There’s still a push for commuter rail in Houston.
With freight trains on Houston area tracks teeming with cargo, supporters of commuter rail to the suburbs are focusing on three spots where they can potentially build their own lines for passengers.
The Gulf Coast Rail District – created in part to find a way to make commuter rail work in Houston – is studying three possible routes for large passenger trains.
What’s clear, at least for the near future, is that commuter trains will not share any track with local freight railroads, or buy any of their land.
“There is a lot of freight moving through the region because of all the new business, and the freight carriers are trying to meet the demand for that,” said Maureen Crocker, executive director of the rail district. “They are not willing to discuss the use of their rail for passenger rail operations.”
Without access to the freight lines, Crocker said, commuter rail must find its own way. Focusing on land owned by local governments or the state, and near current freight lines, officials identified three possible routes for study: along U.S. 290, U.S. 90A and the Westpark corridor.
The plan is to further study all three, looking at how much ridership they could expect while analyzing the type of property that would have to be purchased, engineering challenges and costly factors such as bridges.
Each of the routes includes some easily obtainable land and could connect suburban commuters to the city. The goal would be to develop commuter rail from the suburbs to Loop 610 – or farther into the central city under some scenarios – and connect it to local transit.
Both the Westpark corridor and U.S. 290 offer close access from western or northwestern suburbs to The Galleria and Uptown areas, where a single bus or light rail trip could carry travelers from a train station to their final destination. The U.S. 90A corridor, which Metro has studied before, offers access from the southwest to the Texas Medical Center.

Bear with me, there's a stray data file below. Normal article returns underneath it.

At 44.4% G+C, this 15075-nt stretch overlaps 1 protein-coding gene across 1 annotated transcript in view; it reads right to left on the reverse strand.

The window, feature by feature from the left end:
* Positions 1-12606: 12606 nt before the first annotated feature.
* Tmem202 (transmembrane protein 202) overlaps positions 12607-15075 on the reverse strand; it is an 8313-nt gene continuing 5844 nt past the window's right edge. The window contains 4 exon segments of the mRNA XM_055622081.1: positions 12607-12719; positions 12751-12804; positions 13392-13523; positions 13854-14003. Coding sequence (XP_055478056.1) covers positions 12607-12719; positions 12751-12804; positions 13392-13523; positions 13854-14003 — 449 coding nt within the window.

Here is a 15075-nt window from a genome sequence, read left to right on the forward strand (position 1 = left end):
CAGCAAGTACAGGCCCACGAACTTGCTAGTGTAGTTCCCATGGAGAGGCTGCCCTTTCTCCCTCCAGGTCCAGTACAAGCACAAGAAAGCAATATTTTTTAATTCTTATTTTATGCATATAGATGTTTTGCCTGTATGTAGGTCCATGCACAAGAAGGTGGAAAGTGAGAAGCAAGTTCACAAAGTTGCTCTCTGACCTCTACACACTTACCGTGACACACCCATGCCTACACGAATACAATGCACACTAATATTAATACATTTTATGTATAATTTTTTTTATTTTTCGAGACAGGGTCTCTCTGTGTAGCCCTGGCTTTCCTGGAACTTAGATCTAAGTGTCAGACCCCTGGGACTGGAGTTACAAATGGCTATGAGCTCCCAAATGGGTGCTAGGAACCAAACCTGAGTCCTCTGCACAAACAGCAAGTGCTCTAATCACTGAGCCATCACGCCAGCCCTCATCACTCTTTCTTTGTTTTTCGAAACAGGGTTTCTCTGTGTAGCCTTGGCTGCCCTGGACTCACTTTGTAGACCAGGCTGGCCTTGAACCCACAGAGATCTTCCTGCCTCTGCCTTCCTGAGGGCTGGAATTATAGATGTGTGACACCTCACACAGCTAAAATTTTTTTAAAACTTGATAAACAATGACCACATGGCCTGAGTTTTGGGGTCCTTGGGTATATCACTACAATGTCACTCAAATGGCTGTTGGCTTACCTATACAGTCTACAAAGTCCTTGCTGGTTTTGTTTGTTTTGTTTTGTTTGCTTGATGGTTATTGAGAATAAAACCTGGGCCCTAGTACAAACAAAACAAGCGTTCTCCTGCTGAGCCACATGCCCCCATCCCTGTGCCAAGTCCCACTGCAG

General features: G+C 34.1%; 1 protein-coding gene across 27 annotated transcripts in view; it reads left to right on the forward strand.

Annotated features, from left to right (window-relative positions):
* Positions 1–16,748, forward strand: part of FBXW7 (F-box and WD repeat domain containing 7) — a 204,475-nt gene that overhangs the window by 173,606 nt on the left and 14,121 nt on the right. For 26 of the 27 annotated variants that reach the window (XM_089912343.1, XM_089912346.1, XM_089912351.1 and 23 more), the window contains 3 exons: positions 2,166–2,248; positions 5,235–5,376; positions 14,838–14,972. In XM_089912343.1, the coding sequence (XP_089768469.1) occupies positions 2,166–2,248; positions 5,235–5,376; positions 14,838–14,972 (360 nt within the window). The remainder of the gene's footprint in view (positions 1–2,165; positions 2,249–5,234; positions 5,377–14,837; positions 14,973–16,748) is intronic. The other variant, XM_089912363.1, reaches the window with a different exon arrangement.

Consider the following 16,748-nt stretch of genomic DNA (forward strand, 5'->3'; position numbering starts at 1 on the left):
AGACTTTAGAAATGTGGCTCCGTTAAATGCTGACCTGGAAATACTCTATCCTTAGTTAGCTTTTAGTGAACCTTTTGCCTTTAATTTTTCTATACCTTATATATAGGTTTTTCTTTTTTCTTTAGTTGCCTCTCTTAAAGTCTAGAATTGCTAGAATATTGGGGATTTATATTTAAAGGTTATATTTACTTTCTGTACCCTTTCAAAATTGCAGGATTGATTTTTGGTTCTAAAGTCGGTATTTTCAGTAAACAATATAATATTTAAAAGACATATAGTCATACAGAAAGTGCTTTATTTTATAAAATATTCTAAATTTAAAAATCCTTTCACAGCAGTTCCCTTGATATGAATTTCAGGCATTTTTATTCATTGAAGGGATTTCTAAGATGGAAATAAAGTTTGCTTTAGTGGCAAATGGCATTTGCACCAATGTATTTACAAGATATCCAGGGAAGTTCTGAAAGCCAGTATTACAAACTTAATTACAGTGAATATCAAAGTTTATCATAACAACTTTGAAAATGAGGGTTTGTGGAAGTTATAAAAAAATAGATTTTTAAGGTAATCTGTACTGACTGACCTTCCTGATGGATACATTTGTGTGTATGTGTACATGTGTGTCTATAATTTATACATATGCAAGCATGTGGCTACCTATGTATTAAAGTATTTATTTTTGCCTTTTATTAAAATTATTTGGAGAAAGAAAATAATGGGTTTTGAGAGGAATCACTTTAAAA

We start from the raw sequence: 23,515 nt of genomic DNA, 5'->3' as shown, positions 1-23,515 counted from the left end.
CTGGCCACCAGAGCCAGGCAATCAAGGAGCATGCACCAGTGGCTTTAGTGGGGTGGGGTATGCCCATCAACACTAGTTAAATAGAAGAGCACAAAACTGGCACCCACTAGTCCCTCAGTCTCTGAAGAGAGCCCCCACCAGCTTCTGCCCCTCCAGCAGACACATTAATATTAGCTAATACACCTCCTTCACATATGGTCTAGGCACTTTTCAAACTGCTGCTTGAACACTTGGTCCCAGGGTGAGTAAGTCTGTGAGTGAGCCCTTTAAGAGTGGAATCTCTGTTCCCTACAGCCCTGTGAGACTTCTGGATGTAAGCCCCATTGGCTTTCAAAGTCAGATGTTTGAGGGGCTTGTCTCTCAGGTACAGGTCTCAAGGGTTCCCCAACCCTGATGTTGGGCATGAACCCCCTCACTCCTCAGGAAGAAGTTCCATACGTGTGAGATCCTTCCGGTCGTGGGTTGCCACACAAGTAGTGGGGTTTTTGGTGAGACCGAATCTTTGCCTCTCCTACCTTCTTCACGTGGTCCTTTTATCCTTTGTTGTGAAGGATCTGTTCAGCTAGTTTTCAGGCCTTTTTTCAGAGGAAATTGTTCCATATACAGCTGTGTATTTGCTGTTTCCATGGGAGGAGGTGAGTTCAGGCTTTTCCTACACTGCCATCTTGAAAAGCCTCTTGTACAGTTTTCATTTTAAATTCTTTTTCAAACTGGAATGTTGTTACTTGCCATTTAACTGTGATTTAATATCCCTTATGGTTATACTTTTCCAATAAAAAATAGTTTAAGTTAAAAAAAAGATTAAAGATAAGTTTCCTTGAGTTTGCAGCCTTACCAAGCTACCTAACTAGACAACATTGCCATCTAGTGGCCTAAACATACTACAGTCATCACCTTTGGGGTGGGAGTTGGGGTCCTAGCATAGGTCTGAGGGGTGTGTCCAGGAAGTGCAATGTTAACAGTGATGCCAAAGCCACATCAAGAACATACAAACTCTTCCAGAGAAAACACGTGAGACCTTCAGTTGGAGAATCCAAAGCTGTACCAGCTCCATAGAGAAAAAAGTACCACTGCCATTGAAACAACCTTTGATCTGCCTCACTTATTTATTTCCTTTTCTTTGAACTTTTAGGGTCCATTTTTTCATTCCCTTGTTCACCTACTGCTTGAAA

Developing rail along any of the corridors would pose many challenges. In the case of the Westpark and U.S. 290 routes, both would abut local roads, meaning ramps and entrances would have to undergo serious changes. Other projects, such as light rail and toll roads, also are being considered for the space.
The terrain poses challenges as well. A U.S. 90A commuter rail system would need to cross the Brazos River and would pass by the southern tip of Sugar Land Regional Airport.
“There are challenges out in Fort Bend County,” Crocker said. “But the demand is so high we would like to take another look at it.”
To me, US90A is the clear first choice. I’ve been advocating for Metro to turn its attention back to what it calls the US90A Southwest Rail Corridor (SWRC). As recently as two years ago, they were holding open houses to get community support and finish up a Draft Environmental Impact Statement (DEIS), which would put them and that project in the queue for federal funds. Unfortunately, as of September of 2012, the plans are on hold. I would hope it wouldn’t be too difficult to revive that process, in partnership with the GCRD. Note that while Metro’s original plan for the SWRC stopped at Missouri City, just across the Fort Bend County line, while the GCRD plan goes all the way to Rosenberg. The latter would clearly have much greater ridership potential, and would include destinations that would be of interest outside the regular commute, such as the airport and Skeeters Field. You only get to do this sort of thing right the first time, so it would be best to plan to maximize ridership from the beginning.
As for the other two, it must be noted that the corridors in question are already fairly well served by Metro park and ride. There’s some overlap with the US90A corridor, but not as much. Both Westpark and US90A continue well into Fort Bend County and thus beyond Metro’s existing service area, so I suppose the Westpark corridor would be the next best choice for commuter rail. The other key factor at play here is that the US90A line would connect up with the existing Main Street Line, thus potentially carrying people all the way from Rosenberg and elsewhere in Fort Bend to the Medical Center, downtown, and beyond. The 290 corridor will at least have the Uptown BRT line available to it as a connection, and if it were to happen it might revive discussion of the Inner Katy Line for a seamless trip into downtown via Washington Avenue. As for Westpark, well, go tell it to John Culberson. You know what we’d need to make any Westpark commuter rail line the best it could be. Anything the GCRD can do about that would be good for all of us.